HSBC itself is hoping for some pre-Christmas cheer from the Fed, in the form of approval for its application to acquire Republic New York Corporation. The Fed continues to refuse to provide the public with any of HSBC’s submissions concerning the Cresvale notes scandal at Republic. Earlier documents that were withheld by the Fed have supposed been “reviewed de novo” by Fed Vice Chairman Roger Ferguson. His November 23 Freedom of Information Act appeal denial says: “On review in connection with your appeal, I have confirmed that the information withheld from you under exemption 7(A) was compiled for law enforcement purposes, and that is disclosure could reasonably be expected to interfere with enforcement proceedings.” Question: what enforcement proceedings is Mr. Ferguson referring to? The Fed has done nothing, to date, about the Cresvale notes scandal (nor about the Bank of New York Russian money laundering scandal). Mr. Ferguson also writes that “I have also confirmed that this information was required to be submitted to the Board in accordance with Regulation Y, and that its disclosure would likely impair the Board’s ability to obtain necessary information in the future...”. Question: if the information is REQUIRED to be submitted, it’s hard to see how disclosure to the public would allow future applicants to skirt this supposed required submission. The new Vice Chairman’s open government policies are emerging, through the boilerplate, and it’s not pretty.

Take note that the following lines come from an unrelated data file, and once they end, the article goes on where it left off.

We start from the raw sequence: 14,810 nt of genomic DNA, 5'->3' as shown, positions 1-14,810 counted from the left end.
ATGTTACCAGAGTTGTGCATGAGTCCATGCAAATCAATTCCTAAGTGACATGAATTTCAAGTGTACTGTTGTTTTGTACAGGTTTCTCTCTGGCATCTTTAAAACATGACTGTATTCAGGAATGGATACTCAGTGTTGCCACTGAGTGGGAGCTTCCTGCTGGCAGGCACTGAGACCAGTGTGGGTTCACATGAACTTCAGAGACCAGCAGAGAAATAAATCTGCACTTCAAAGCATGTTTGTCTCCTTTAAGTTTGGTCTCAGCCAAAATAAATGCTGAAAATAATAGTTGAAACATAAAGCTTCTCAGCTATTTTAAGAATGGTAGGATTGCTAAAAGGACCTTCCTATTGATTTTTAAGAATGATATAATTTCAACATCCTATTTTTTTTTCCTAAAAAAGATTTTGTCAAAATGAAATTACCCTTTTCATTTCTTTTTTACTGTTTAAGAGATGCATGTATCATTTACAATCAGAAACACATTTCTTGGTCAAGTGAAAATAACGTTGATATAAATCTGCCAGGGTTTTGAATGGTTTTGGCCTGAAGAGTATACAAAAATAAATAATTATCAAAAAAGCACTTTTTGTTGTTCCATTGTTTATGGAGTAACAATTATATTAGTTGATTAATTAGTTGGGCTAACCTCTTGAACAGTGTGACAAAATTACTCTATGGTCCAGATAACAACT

The Fed finally provided ICP with a partial response to a months-old FOIA request for documents about the Fed’s lobbying about financial deregulation legislation. The response is decidedly interim, consisting of little more than a half-redacted summary of the OCC’s OTS’, SEC’s and FDIC’s positions on H.R. 10, written for the Board by Winthrop Hambley. Also in the partial response was a copy of DOJ’s 1994 memo to then-Comptroller Eugene Ludwig, holding that the regulators have no CRA enforcement powers beyond denying mergers. An inference: the Fed was chiming in to Congress that the divestiture of subsidiaries if CRA grade falls below Satisfactory provision in H.R. 10 was illegal. The provision was dropped, in the “compromise” bill the Administration agreed to on October 22, and that the President signed earlier this month.